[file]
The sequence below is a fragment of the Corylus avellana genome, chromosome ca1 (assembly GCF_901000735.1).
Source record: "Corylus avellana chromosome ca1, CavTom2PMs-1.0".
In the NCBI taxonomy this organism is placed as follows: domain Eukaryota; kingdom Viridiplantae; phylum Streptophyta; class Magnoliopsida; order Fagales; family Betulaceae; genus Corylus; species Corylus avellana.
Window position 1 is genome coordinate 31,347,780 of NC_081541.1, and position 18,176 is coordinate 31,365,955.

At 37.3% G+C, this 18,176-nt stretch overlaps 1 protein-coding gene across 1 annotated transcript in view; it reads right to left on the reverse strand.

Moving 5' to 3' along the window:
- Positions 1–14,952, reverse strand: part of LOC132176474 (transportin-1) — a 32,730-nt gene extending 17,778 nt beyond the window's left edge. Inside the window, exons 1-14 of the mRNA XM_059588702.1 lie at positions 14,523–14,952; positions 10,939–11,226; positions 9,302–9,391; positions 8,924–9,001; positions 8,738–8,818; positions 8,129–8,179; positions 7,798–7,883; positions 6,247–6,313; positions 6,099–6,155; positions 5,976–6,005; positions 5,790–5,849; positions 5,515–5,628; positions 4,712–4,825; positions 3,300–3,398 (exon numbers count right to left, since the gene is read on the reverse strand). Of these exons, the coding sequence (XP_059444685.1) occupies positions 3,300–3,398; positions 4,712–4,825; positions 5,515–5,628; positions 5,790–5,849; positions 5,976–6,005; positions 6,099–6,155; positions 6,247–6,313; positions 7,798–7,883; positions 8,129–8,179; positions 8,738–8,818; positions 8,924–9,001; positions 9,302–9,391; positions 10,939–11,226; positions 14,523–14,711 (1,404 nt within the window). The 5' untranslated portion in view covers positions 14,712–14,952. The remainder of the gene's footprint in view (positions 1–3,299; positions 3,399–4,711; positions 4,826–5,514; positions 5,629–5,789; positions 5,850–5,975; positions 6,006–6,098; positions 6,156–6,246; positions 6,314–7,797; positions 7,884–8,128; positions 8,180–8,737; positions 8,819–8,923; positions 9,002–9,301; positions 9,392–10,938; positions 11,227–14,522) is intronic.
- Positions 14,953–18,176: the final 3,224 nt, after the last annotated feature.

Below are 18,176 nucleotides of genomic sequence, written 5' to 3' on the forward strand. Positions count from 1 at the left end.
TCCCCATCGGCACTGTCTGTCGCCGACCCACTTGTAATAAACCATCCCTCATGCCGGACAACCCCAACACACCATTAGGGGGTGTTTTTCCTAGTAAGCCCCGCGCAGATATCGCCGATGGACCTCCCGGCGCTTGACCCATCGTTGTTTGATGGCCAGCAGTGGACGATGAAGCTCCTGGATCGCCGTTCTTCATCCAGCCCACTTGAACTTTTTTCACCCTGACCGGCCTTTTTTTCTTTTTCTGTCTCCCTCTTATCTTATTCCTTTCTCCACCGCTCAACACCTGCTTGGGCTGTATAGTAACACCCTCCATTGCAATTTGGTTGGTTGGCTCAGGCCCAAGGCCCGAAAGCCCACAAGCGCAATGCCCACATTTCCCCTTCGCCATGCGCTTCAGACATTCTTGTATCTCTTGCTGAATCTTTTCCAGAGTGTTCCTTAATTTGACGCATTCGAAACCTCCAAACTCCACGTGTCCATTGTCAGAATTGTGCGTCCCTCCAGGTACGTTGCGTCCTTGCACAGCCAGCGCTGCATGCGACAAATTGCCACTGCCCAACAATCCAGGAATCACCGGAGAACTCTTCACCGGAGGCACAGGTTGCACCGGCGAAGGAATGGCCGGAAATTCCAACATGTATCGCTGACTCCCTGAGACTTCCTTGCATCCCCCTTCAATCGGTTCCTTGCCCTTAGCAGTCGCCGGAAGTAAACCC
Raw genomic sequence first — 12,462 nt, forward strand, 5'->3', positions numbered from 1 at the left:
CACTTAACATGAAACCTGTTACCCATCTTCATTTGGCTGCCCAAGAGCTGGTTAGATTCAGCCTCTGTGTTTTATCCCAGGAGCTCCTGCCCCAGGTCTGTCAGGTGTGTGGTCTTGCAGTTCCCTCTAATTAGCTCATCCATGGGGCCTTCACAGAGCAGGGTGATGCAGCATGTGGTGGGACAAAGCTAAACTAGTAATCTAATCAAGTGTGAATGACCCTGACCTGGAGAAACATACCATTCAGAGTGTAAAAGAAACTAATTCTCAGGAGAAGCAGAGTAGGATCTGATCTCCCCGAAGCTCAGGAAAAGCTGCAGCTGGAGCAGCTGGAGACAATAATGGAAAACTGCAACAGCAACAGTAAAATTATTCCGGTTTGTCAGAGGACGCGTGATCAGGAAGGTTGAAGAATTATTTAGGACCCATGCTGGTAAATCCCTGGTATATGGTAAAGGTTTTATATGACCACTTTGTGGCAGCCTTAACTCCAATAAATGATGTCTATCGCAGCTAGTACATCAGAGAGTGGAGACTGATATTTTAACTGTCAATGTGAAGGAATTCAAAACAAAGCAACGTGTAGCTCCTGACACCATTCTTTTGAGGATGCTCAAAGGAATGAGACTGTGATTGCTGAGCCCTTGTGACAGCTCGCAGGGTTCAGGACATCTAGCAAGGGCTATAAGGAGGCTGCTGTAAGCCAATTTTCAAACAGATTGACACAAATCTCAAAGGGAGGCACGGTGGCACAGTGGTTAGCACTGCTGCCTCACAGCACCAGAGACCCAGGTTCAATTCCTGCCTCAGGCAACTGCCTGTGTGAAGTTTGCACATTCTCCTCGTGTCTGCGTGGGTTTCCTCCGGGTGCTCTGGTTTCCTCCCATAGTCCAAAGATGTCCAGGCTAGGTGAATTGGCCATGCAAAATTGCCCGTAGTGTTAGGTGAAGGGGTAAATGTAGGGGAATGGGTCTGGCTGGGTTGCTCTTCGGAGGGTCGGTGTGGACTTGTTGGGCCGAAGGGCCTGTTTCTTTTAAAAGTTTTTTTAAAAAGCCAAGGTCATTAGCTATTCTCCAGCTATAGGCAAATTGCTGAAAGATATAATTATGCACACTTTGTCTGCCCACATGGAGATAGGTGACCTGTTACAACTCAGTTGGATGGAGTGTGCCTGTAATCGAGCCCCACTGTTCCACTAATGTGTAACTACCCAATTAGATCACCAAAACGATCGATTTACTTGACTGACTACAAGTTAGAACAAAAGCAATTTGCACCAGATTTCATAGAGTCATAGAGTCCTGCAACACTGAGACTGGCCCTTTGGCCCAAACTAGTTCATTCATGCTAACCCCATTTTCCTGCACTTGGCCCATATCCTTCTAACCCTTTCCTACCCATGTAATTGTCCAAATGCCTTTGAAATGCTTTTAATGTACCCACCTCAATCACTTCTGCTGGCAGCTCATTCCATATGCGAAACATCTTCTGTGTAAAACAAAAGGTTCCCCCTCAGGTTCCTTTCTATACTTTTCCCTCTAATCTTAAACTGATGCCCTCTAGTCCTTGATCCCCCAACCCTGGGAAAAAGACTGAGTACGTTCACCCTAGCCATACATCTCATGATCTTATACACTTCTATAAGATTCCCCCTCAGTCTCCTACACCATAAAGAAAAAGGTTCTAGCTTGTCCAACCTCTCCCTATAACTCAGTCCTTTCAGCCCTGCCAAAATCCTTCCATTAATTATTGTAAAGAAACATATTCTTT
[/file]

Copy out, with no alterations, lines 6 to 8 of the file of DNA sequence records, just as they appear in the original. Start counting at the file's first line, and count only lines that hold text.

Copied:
Moving 5' to 3' along the window:
- Positions 1–14,952, reverse strand: part of LOC132176474 (transportin-1) — a 32,730-nt gene extending 17,778 nt beyond the window's left edge. Inside the window, exons 1-14 of the mRNA XM_059588702.1 lie at positions 14,523–14,952; positions 10,939–11,226; positions 9,302–9,391; positions 8,924–9,001; positions 8,738–8,818; positions 8,129–8,179; positions 7,798–7,883; positions 6,247–6,313; positions 6,099–6,155; positions 5,976–6,005; positions 5,790–5,849; positions 5,515–5,628; positions 4,712–4,825; positions 3,300–3,398 (exon numbers count right to left, since the gene is read on the reverse strand). Of these exons, the coding sequence (XP_059444685.1) occupies positions 3,300–3,398; positions 4,712–4,825; positions 5,515–5,628; positions 5,790–5,849; positions 5,976–6,005; positions 6,099–6,155; positions 6,247–6,313; positions 7,798–7,883; positions 8,129–8,179; positions 8,738–8,818; positions 8,924–9,001; positions 9,302–9,391; positions 10,939–11,226; positions 14,523–14,711 (1,404 nt within the window). The 5' untranslated portion in view covers positions 14,712–14,952. The remainder of the gene's footprint in view (positions 1–3,299; positions 3,399–4,711; positions 4,826–5,514; positions 5,629–5,789; positions 5,850–5,975; positions 6,006–6,098; positions 6,156–6,246; positions 6,314–7,797; positions 7,884–8,128; positions 8,180–8,737; positions 8,819–8,923; positions 9,002–9,301; positions 9,392–10,938; positions 11,227–14,522) is intronic.
- Positions 14,953–18,176: the final 3,224 nt, after the last annotated feature.